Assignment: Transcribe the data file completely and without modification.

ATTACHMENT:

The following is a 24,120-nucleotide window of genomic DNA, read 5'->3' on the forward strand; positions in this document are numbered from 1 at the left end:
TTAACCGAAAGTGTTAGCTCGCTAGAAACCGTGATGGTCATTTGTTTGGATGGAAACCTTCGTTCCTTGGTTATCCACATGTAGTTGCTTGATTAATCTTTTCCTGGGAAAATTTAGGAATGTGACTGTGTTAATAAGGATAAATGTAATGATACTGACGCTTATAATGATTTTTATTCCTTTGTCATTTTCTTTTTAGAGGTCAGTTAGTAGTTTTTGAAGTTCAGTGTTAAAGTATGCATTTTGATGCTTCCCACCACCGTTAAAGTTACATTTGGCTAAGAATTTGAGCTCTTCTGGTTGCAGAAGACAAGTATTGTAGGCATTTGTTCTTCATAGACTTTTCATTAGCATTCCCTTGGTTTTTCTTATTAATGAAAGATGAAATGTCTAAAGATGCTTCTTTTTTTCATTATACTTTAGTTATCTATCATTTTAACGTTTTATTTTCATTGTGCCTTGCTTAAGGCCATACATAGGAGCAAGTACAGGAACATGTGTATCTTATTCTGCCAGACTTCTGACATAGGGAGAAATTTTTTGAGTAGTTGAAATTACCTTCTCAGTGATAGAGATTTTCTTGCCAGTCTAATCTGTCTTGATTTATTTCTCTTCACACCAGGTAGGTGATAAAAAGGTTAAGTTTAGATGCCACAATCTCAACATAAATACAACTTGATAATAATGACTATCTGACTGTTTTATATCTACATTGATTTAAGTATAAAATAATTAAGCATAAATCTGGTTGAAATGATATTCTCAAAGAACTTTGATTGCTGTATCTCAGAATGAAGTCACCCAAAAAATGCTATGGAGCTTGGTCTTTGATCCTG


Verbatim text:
The following is a 24,120-nucleotide window of genomic DNA, read 5'->3' on the forward strand; positions in this document are numbered from 1 at the left end:
TTAACCGAAAGTGTTAGCTCGCTAGAAACCGTGATGGTCATTTGTTTGGATGGAAACCTTCGTTCCTTGGTTATCCACATGTAGTTGCTTGATTAATCTTTTCCTGGGAAAATTTAGGAATGTGACTGTGTTAATAAGGATAAATGTAATGATACTGACGCTTATAATGATTTTTATTCCTTTGTCATTTTCTTTTTAGAGGTCAGTTAGTAGTTTTTGAAGTTCAGTGTTAAAGTATGCATTTTGATGCTTCCCACCACCGTTAAAGTTACATTTGGCTAAGAATTTGAGCTCTTCTGGTTGCAGAAGACAAGTATTGTAGGCATTTGTTCTTCATAGACTTTTCATTAGCATTCCCTTGGTTTTTCTTATTAATGAAAGATGAAATGTCTAAAGATGCTTCTTTTTTTCATTATACTTTAGTTATCTATCATTTTAACGTTTTATTTTCATTGTGCCTTGCTTAAGGCCATACATAGGAGCAAGTACAGGAACATGTGTATCTTATTCTGCCAGACTTCTGACATAGGGAGAAATTTTTTGAGTAGTTGAAATTACCTTCTCAGTGATAGAGATTTTCTTGCCAGTCTAATCTGTCTTGATTTATTTCTCTTCACACCAGGTAGGTGATAAAAAGGTTAAGTTTAGATGCCACAATCTCAACATAAATACAACTTGATAATAATGACTATCTGACTGTTTTATATCTACATTGATTTAAGTATAAAATAATTAAGCATAAATCTGGTTGAAATGATATTCTCAAAGAACTTTGATTGCTGTATCTCAGAATGAAGTCACCCAAAAAATGCTATGGAGCTTGGTCTTTGATCCTG